February 9, 2021
by Tim Storm
Thanks to Tim Storm for his time on February 7th for the Cocktails and Conversation event where we discussed writing critique groups and writing buddies.
Are they for you?
Maybe, maybe not.
In case you missed this event you can catch up on YouTube. Meanwhile, here are some notes from Tim:
Logic. Why get involved in a critique group or seek a writing buddy?
1. Language is social. If you're writing in a vacuum, it will be more apt to fail at its ultimate goal, which is to connect to and resonate with other people.
I think there are some projects that should be withheld from others until they have been fleshed out by the artist. If feedback is going to stop you or paralyze you, then wait until you have a little more confidence in your project.
But there's something to be said for getting accustomed to regular feedback because this vocation really requires a healthy attitude toward criticism (more later).
2. A regular commitment to producing writing is helpful. There have been times in my life when the only thing getting me to write was expectation from other people. I find it much harder to let down other people than to let down myself.
1. Accountability. A regular critique group motivates you to get something done.
2. Practice with handling feedback. You need to get accustomed to it because you’ll need it during the editing/revision process in your dealings with agents and publishers, and in your examination of reviews and ratings. The writer can never really escape people assessing their work.
3. Instruction/Learning. A lot of craft books and writing instruction rely on exemplary work—work either commercially successful or critically acclaimed or both. And that's good. But what we don't often see is work in progress and writing with potential but not success. It's extremely instructional to be able to see writing that isn't working.
4. Developing your editing abilities. You might get good feedback but the true value in a critique group is in the muscles you work in giving critiques not receiving them.
1. Tastes and personalities. A lot of us have been in a group with at least one person whose attitudes or approach differ radically from ours. That's not necessarily a bad thing but it’s a challenge to be aware of.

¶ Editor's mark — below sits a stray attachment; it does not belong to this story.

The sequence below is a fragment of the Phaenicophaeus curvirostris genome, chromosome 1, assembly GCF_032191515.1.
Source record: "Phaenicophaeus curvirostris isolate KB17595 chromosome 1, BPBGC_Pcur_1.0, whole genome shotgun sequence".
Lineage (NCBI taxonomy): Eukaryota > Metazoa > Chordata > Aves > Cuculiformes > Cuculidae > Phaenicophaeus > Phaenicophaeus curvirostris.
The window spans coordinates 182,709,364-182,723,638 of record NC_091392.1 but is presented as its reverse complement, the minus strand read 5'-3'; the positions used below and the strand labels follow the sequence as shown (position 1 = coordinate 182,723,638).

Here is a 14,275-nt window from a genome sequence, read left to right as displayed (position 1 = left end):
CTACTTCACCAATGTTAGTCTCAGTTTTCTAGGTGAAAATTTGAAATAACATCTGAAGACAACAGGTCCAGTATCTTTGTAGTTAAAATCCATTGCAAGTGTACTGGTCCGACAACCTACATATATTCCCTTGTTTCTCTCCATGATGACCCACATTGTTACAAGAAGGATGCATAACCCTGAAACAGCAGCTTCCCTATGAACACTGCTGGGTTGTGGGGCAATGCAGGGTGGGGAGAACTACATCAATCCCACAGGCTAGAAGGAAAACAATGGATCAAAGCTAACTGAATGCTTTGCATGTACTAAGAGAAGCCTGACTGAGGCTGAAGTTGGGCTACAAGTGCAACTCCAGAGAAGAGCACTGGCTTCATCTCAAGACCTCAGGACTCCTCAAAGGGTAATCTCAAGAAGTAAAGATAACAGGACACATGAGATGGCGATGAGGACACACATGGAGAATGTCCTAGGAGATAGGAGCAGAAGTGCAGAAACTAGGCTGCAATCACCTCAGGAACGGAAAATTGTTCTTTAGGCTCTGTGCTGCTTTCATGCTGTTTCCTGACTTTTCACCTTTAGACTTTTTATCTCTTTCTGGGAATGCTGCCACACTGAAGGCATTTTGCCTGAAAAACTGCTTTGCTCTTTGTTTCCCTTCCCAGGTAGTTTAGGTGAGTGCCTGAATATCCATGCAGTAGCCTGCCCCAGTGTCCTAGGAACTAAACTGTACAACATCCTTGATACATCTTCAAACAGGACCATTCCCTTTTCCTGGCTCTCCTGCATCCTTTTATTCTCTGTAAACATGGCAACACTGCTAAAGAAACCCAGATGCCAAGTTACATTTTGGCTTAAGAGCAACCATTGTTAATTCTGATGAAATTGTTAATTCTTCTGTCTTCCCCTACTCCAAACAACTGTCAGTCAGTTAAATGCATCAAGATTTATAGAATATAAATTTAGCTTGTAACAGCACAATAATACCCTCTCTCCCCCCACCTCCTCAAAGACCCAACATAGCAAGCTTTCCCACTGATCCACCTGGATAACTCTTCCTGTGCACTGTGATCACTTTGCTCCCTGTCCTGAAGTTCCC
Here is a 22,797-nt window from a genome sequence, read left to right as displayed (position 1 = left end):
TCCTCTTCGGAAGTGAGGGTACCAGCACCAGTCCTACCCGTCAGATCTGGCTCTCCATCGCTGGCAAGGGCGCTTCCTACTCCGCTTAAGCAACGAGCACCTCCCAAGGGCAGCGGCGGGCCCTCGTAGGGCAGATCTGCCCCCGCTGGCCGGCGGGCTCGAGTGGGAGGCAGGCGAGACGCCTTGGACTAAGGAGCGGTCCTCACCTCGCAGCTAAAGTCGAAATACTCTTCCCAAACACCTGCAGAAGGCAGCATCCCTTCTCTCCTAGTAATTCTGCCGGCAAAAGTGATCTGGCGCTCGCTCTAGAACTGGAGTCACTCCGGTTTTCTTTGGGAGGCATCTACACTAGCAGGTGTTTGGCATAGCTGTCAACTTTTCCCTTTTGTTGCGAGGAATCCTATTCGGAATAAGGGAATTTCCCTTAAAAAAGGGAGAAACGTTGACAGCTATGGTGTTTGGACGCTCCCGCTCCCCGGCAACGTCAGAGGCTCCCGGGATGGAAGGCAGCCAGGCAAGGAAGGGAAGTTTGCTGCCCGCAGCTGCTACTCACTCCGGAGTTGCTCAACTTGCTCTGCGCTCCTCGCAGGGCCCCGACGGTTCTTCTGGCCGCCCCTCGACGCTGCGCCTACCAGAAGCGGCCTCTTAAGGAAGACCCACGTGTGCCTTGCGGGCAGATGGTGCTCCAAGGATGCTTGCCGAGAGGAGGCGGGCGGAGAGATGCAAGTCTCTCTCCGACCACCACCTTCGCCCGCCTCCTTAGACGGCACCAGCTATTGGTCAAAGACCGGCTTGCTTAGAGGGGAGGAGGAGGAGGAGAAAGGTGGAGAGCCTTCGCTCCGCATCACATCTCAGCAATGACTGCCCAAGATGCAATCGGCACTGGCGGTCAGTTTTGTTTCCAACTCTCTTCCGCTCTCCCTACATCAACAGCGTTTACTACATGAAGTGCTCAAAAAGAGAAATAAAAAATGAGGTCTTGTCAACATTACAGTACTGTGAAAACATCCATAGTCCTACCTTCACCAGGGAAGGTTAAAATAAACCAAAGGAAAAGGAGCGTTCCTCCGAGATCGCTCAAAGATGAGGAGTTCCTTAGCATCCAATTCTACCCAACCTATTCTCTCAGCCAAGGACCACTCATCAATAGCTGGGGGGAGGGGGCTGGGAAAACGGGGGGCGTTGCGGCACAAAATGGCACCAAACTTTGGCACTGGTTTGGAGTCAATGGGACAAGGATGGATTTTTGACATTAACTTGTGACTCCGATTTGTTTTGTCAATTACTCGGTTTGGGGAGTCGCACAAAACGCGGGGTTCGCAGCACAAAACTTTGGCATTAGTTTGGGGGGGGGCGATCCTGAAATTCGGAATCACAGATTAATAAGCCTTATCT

2. Plethora of opinion. Sometimes it can seem after a session that you have to go back to the drawing board. Feedback from one person can overwhelm; when it's three to seven people, it can be paralyzing. Diversity of opinion is a good thing, but it does require some work on the writer’s part to make sense of. (More on that later)
3. Fault finding. When you take your work to a group, the understanding is that they're trying to help you make it better. As a result, there's a focus on opportunities for improvement. In other words, faults, deficiencies, problems.
4. Time and energy. A critique group is not useful to you or to other people if you can't put in the time and energy to truly engage with the work you are critiquing.
How to give criticism
1. Be “unconfident.” Offer advice with some hedging language (maybe, possibly, perhaps); ask questions, be aware and remind the writer that you might be the only one who feels this way. You are not the arbiter of what’s good. You’re giving your impression. Honor the artist’s goals; don’t force your own upon them.
2. The basic approach should be to help. “How can we make this better?” The goal is to build people up, not to tear them down.
3. Put thought into and be specific about what’s working. That’s as important as what’s not working.
4. Focus on bigger stuff. You can mark up errors in punctuation and offer suggestions on word choice in the manuscript. But those things are rarely ever worth discussing in the group. Critique is not proofreading.
How to receive criticism
1. Be receptive. Most people notice. Don't get defensive or make excuses.
2. Take notes. It's impossible to assimilate all the feedback in the short time you have. Some of it will sink in later. Don't be afraid to ask for specifics, i.e.: “Can you mark a few of these for me?” And later, you’ll need some analysis of the analysis. That is, you’ll likely need to sift through the suggestions and figure out what is most worth paying attention to, etc.
3. Time. Getting a critique can be an emotional thing. Don't be reactionary. Allow yourself a day or two before being discouraged. Come back to the suggestions when you have some distance and when you’re less emotional.
4. Weigh opinions. The more you get to know people, the better since you have of their strengths and weaknesses as critiquers.
Tim is one of our very popular conference presenters. You can see him in March 2022 at Let's Just Write! An Uncommon Writers Conference.
T.D. Storm writes short stories and essays. His work has appeared in various journals and anthologies, including Black Warrior Review, Copper Nickel, and Literary Hub. He he has been a finalist in a number of contests, including the International Literary Competition at Salem College, which he won in 2013. He has an MFA in Writing from Pacific University.
Tim lives in Madison, Wisconsin, where he works as a writing coach and editor. You can learn more about his teaching and editing at stormwritingschool.com. Prior to his current work, he taught high school English for 15 years and briefly pursued an Olympic rowing berth.
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